Request for approval: EUPL (European Union Public Licence)
matthew.flaschen at gatech.edu
Fri Feb 6 01:27:35 UTC 2009
Schmitz, Patrice-Emmanuel wrote:
> "Compatible Licences" according to article 5 EUPL are:
> - General Public License (GPL) v. 2
I'm disappointed that GPLv3 has not been added as I suggested, even
though Patrice-E. previously said
"the EUPL expert group came to the conclusion that GPL v 3 is meeting
the requirements. Therefore it should be included in the EUPL list of
compatible licences in the near future.". Furthermore, given the
license is now Affero-like, it would be good to also have the GNU Affero
> "- Distribution and/or Communication: any act of selling, giving,
> lending, renting, distributing, communicating, transmitting, or
> otherwise making available, on-line or off-line, copies of the Work OR
> PROVIDING ACCESS TO ITS ESSENTIAL FUNCTIONALITIES at the disposal of any
> other natural or legal person."
> Rationale: this is to clarify that the EUPL covers also the
> activity of on-line "Application Service Provider". The idea was already
> present in # 2 (communicate to the public, including the right to
> ...perform publicly, as the case may be, the Work).
It is true that 1.0 granted the right to perform publicly in paragraph 2
(and I don't think anyone remarked on this). But adding "providing
access to its essential functionalities at the disposal of any
other natural or legal person." to the "Distribution and/or
Communication" definition has ramifications. It means (unless I'm
misinterpreting something) that using the code in a SaaS app requires
that source code be provided. The Provision of Source Code clause says,
"When distributing and/or communicating copies
of the Work, the Licensee will provide a machine-readable copy of the
Source Code" (I assume this should be "When Distributing and/or
Communicating"). In other words this is now a Affero-style license.
> The modified # 1 is
> more consistent with # 2 and in line with the request from the 25
> January workshop participants to be more explicit in the definition of #
In my opinion, this changes the meaning of the license substantially.
Of course, it is still OSD-compliant. It's just something important to
be aware of.
> # 5 - Copyleft clause:
> "If the Licensee distributes and/or communicates copies of the Original
> Works or Derivative Works based upon the Original Work, this
> Distribution and/or Communication will be done under the terms of this
> Licence OR OF A LATER VERSION OF THIS LICENCE UNLESS THE ORIGINAL WORK
> IS EXPRESSLY DISTRIBUTED "ONLY" UNDER THIS VERSION OF THE LICENCE.
This takes a slightly different approach from e.g. GPL. GPL says "If
the Program specifies a version number of this License which applies to
it and "any later version", you have the option of following the terms
and conditions either of that version or of any later version published
by the Free Software Foundation. If the Program does not specify a
version number of this License, you may choose any version ever
published by the Free Software Foundation. "
So if you say "Foo is under GPL 2" in all relevant headers, etc. it is
under only GPL2. If you say "Foo is under EUPL 1.1" it is under EUPL
1.1 or later (but you can still say "Foo is under only EUPL 1.1". This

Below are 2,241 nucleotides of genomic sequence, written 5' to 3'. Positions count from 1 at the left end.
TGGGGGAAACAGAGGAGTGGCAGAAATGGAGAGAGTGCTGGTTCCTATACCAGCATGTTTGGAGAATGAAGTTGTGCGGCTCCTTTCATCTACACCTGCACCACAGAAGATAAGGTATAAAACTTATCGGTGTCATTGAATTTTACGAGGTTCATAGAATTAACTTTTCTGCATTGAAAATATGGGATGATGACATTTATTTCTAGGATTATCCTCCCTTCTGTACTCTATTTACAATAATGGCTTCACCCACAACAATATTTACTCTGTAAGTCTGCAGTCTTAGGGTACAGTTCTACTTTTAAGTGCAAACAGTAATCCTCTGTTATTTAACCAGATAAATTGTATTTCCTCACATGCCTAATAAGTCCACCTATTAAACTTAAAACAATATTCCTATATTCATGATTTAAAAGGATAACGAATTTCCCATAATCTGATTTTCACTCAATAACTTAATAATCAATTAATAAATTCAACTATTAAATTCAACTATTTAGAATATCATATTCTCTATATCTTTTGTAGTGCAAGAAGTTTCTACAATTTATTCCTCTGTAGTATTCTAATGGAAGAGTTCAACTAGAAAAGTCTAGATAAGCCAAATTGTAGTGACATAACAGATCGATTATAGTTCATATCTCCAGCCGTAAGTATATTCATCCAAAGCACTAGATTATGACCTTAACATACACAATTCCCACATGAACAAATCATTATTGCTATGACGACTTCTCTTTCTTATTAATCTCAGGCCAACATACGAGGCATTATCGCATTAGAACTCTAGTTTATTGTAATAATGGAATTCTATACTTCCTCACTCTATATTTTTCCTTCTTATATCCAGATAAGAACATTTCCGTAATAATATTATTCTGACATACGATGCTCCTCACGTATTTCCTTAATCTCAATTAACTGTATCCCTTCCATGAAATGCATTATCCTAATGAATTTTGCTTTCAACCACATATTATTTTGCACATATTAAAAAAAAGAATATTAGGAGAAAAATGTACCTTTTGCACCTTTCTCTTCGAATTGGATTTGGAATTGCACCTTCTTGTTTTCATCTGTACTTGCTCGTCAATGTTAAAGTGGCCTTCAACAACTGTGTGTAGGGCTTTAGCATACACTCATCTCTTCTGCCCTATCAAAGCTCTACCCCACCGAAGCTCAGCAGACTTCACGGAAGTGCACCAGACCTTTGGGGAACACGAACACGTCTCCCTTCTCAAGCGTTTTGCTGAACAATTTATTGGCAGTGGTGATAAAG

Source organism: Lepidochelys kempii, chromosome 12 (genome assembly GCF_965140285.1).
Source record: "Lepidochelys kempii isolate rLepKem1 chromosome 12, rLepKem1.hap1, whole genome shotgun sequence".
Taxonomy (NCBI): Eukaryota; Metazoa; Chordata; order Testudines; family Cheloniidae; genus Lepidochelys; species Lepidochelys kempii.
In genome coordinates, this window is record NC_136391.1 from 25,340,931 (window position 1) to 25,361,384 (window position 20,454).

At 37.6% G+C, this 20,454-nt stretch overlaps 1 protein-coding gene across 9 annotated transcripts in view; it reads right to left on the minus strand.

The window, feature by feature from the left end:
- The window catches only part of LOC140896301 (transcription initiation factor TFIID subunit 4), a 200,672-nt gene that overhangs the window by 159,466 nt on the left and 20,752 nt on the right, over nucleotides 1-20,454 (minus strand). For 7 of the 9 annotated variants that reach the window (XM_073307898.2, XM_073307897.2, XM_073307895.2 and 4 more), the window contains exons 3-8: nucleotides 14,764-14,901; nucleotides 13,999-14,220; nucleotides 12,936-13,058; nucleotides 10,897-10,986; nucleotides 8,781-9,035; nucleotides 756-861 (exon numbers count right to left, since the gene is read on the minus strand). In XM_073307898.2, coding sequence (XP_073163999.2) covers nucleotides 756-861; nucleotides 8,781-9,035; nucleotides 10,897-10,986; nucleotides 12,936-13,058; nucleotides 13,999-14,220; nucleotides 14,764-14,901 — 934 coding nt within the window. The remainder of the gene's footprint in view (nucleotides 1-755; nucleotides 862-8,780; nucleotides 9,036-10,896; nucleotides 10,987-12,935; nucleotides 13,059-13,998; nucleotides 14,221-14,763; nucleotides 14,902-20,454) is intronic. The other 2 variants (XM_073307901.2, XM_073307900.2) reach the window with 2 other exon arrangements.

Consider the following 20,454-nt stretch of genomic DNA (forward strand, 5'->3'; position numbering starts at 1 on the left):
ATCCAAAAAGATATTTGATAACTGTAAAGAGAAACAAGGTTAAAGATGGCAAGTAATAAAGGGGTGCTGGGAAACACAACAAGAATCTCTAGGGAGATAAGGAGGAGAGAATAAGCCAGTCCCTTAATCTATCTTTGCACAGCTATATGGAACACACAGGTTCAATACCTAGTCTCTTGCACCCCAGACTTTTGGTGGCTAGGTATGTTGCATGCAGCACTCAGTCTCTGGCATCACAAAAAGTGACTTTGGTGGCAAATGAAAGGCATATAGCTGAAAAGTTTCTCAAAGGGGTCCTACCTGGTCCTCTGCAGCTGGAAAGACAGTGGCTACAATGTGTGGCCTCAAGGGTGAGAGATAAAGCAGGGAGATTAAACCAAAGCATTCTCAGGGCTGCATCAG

is acceptable, as long as licensors understand how it works.
> Rationale: "[THE IDENTIFICATION AND ADDRESS OF THE LICENSOR,]"
> is deleted. The EUPL refers to the applicable law, however the EUPL
> should not "predict or provide" the content of this applicable law
> (maybe requesting the identification and the address, but possibly also
> other information).
This is an important improvement, in that it ensures the EUPL is not
more demanding than the EU law itself.
> # 13 - paragraph 3
> "The European Commission may PUBLISH [PUT IN FORCE] translations and/or
> new [BINDING] versions of this Licence, so far this is required and
> reasonable, WITHOUT REDUCING THE SCOPE OF THE RIGHTS GRANTED BY THE
> LICENCE. New versions of the Licence will be published with a unique
> version number."
This is actually a stronger commitment than other stewards make about
new versions (e.g. the FSF only says new versions will be "similar in
spirit"). Anyway, since switching to new license versions is no longer
required, this is mostly a non-issue.
> " LINGUISTIC VERSIONS OF THIS LICENCE, APPROVED BY THE EUROPEAN
> COMMISSION, HAVE IDENTICAL VALUE. PARTIES CAN TAKE ADVANTAGE OF THE
> LINGUISTIC VERSION OF THEIR CHOICE."
> Rationale: This new paragraph reflects the original intention of
> the European Commission when providing (currently) 22 linguistic
> versions of the EUPL. However, this was not yet written in the EUPL. It
> addresses questions like: "If Licensees contract under the EUPL based on
> its English version, can a Licensor restrict their rights based, for
> example, on the Hungarian version (in the case this one would be more
I would still prefer if, as John Cowan suggested, ties broke in favor of
the licensee. However, the consensus appears to be that it is enough
for OSI to ensure the English version is acceptable. This assumes
courts will not grant the licensee less rights than the version the
licensee used (in case of a tie).
> " [ THE NEW VERSION OF THE LICENCE BECOMES BINDING FOR YOU AS SOON AS
> YOU BECOME AWARE OF ITS PUBLICATION. ]"
This was definitely unacceptable, so I'm glad it's gone.
> At the contrary, the new formulation of # 5 allows
> any stakeholder to insert the reference to the new version in the source
> code and documentation, and to re-distribute it under the new version as
> from a certain date (without impacting relationships with previous
This is the important part. Versions under a new license version can be
distributed at any time, but without affecting existing recipients.
I'm overall satisfied with the improvements, and I currently support
More information about the License-review